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St. Vincent plans year in celebration of founder

St. Vincent plans year in celebration of founder March 6

It took Benedictine Father Boniface Wimmer three years and four attempts to gain permission from his superiors to sail from Bavaria to the United States, where he envisioned spreading the Order of St. Benedict and evangelizing immigrants, especially ones from his native Germany.

Finally, in 1846, he led a group of 18 novices to what is now Unity, near Latrobe. There he founded Saint Vincent Archabbey and College, the first Benedictine monastery in the United States.

On Wednesday, Saint Vincent College will kick off a year long celebration in honor of the 200th anniversary of the birth of the man who Catholic historian John Tracy Ellis called "the greatest Catholic missionary of nineteenth century America."

The Boniface Wimmer Bicentennial Year will begin at 7 p.m. Wednesday with prayer and an opening ceremony. The keynote speaker will be Abbot Notker Wolf, the grand chancellor of the Pontifical College of Sant'Anselmo, in Rome, and a representative of the Benedictine Order in Rome.

Saint Vincent has planned related events for every month until closing ceremonies Nov. 19, Founders' Day.

"Boniface Wimmer was a man with a strong personality," said Archabbot Douglas Nowicki, chancellor of Saint Vincent, who has been with the school since he was a 13-year-old prep student nearly 50 years ago.

"He spoke his mind and he was clear about what he wanted to accomplish. When he established a monastery, he would always work to find the resources and to raise the money. He made tremendous contributions."

In the first five years after his arrival, Archabbot Wimmer recruited 100 monks and sent them to different parts of the country to establish schools. Because of his work, there are 75 Benedictine schools in the United States, including Saint Vincent, 150 Benedictine parishes and seven Benedictine abbeys.

At the end of Archabbot Wimmer's time, Benedictine priests under his direction were providing pastoral care for more than 50,000 people. He also guided many monks, sisters and laity through hard times in their spiritual lives.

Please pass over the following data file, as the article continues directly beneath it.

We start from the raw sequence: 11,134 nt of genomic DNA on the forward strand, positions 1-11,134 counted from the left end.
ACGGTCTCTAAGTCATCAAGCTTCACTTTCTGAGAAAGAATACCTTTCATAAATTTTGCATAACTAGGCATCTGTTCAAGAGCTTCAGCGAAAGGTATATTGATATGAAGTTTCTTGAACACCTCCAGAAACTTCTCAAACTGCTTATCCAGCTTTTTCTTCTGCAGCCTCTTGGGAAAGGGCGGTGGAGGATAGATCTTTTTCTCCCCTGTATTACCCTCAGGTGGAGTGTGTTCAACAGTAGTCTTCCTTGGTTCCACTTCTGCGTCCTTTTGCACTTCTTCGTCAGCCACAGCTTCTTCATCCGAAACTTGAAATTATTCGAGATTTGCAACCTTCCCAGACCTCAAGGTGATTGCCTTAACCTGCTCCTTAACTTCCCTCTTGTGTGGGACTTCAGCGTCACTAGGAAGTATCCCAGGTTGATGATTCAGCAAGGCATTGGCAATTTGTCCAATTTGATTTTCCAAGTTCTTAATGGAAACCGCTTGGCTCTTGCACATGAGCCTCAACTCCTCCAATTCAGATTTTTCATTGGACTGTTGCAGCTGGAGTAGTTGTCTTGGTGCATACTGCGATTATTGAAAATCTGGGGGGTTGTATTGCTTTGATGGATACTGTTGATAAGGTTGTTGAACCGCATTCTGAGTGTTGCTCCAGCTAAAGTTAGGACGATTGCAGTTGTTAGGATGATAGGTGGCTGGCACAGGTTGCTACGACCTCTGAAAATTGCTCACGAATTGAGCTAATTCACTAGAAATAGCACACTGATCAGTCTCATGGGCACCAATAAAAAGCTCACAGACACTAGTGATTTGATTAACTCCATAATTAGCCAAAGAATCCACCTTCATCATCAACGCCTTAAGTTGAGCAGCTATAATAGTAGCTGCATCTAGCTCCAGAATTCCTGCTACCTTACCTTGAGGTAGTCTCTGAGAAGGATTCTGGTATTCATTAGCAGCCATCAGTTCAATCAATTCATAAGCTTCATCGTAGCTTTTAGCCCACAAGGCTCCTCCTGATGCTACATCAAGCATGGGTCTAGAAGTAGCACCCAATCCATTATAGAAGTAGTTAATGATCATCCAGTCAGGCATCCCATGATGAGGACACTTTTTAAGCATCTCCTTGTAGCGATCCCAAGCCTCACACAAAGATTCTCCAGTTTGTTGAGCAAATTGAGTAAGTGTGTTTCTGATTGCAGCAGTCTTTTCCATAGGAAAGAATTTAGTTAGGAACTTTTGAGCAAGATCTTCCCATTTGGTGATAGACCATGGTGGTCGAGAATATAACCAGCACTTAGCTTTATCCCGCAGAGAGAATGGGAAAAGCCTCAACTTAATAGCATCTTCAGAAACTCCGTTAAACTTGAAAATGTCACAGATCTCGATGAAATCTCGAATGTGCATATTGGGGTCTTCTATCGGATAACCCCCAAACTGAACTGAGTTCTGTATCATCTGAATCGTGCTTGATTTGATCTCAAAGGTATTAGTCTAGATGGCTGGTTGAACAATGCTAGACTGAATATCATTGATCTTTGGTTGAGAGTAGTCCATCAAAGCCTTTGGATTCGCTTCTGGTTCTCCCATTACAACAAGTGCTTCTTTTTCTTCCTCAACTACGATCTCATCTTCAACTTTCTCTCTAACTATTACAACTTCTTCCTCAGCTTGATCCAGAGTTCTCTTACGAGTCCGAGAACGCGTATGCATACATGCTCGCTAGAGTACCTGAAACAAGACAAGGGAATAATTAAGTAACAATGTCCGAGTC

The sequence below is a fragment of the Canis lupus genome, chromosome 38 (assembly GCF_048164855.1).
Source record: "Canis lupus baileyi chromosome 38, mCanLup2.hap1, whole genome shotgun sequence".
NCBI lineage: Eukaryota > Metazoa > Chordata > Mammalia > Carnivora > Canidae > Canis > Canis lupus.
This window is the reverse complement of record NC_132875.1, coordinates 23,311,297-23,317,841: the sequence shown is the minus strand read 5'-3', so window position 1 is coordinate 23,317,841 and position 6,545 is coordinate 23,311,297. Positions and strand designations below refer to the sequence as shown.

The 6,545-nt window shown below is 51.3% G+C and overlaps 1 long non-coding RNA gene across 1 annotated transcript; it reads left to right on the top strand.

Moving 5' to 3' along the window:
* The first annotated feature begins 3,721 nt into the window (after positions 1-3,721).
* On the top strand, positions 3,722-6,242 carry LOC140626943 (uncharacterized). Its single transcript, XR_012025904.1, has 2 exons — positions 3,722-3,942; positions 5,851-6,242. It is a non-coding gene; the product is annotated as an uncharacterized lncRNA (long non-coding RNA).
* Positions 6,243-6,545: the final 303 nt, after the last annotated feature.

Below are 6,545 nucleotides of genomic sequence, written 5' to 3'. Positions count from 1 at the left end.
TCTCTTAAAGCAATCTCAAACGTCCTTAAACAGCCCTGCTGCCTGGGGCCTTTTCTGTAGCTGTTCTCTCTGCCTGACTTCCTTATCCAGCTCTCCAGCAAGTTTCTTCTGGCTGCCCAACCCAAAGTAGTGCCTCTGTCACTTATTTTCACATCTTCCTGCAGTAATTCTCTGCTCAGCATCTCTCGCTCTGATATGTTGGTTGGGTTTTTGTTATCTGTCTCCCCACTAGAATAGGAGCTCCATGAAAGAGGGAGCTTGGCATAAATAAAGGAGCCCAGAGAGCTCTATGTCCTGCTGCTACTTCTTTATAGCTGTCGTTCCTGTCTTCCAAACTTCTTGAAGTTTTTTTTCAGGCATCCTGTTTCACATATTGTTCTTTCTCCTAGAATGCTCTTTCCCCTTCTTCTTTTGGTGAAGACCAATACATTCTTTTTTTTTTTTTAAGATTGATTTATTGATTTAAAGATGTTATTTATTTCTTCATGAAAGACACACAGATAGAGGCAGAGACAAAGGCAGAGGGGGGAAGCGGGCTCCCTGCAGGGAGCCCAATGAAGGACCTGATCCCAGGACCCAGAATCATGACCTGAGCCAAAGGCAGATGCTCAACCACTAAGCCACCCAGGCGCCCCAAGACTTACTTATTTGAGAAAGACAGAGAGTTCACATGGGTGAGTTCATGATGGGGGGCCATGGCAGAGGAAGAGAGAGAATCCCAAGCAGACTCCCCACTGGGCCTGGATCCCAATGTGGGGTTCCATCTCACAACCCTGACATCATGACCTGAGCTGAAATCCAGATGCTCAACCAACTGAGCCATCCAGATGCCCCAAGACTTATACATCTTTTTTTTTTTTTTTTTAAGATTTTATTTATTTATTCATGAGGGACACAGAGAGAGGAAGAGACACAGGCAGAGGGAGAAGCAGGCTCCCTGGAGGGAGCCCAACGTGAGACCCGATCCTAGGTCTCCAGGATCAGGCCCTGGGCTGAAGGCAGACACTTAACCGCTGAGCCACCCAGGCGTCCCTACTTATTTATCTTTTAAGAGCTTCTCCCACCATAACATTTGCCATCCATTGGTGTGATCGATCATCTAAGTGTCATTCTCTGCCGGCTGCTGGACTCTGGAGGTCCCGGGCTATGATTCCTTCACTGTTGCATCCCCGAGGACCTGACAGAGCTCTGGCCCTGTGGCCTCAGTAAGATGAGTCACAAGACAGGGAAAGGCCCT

Even though some people did not take him seriously and some thought he was ill-prepared, that did not stop Archabbot Wimmer from achieving all of those dreams.

In preparation for the bicentennial celebration, the Rev. Brian Boosel, a teacher at Saint Vincent for 16 years, developed a course on their founder. Although the class was limited to 20 students, 42 signed up.

"We were able to admit everyone into the class," he said. "I think it's important to know who your forefathers and foremothers are, and to have a sense of why they began what they began.

"They have a connection with someone who lived 150 years ago because they are students, and a lot of his vision is still alive here. His teachings of St. Benedict are just as fresh in 2009 as they were in 1846."

Archabbot Wimmer believed that everyone should have an opportunity for a quality education. At the time he came to the United States, an undergraduate education was reserved for those with financial means or who had connections that could get them into a school.

Archabbot Wimmer saw a lot of possibility for academic success in immigrants who didn't have the financial resources to excel.

"He was always stretching the limits and capacities," Archabbot Nowicki said. "He saw education as a way to liberate people. He saw problems as opportunities and said, 'Forward, always forward, everywhere forward.' And he believed that 'man's adversity is God's opportunity.' "

Archabbot Wimmer was a practical man whose hopefulness and contribution to the Catholic Church are evident in the inspiring letters he wrote.

Jerome Oetgen, a U.S ambassador in Haiti and a Saint Vincent alumnus, recently published "Boniface Wimmer: Letters of an American Abbot," a work that he started in 1976.

The book contains translations of 200 of the most important letters that Archabot Wimmer wrote from 1832 until his death in 1887. Mr. Oetgen will lecture on the heritage of Archabbot Wimmer on March 26 at Saint Vincent, followed by a book-signing reception.

"His letters revealed the tremendous challenges that he faced," Archabbot Nowicki said. "One time he wrote back to his former abbot and said they had a particularly hard year. 'We will not be held back by debt, or famine, or the ravages of bad weather ...,' he said."

Today, Saint Vincent Archabbey is the largest Benedictine monastery in the world. American Benedictines who trace their roots directly to Archabbot Wimmer work in more than 20 states, and in Canada, Mexico, Colombia, Puerto Rico, Brazil, the Bahamas, China and Japan. Saint Vincent even founded the first Catholic University in Beijing, in 1995.

"It's important in our world that everyone today has educational opportunities," Archabbot Nowicki said. "It's the way for all of us to not only become part of society, but to make a major contribution to the society that helps educate us."

For more information on the celebration, go to www.saintvincentarchabbey.org.
Freelance writer Sarah Eidemiller can be reached in care of suburbanliving@post-gazette.com.
First published on January 8, 2009 at 5:38 am

Read more: http://www.post-gazette.com/pg/09008/940238-59.stm#ixzz1l9otSQ1r
By Sarah Eidemiller


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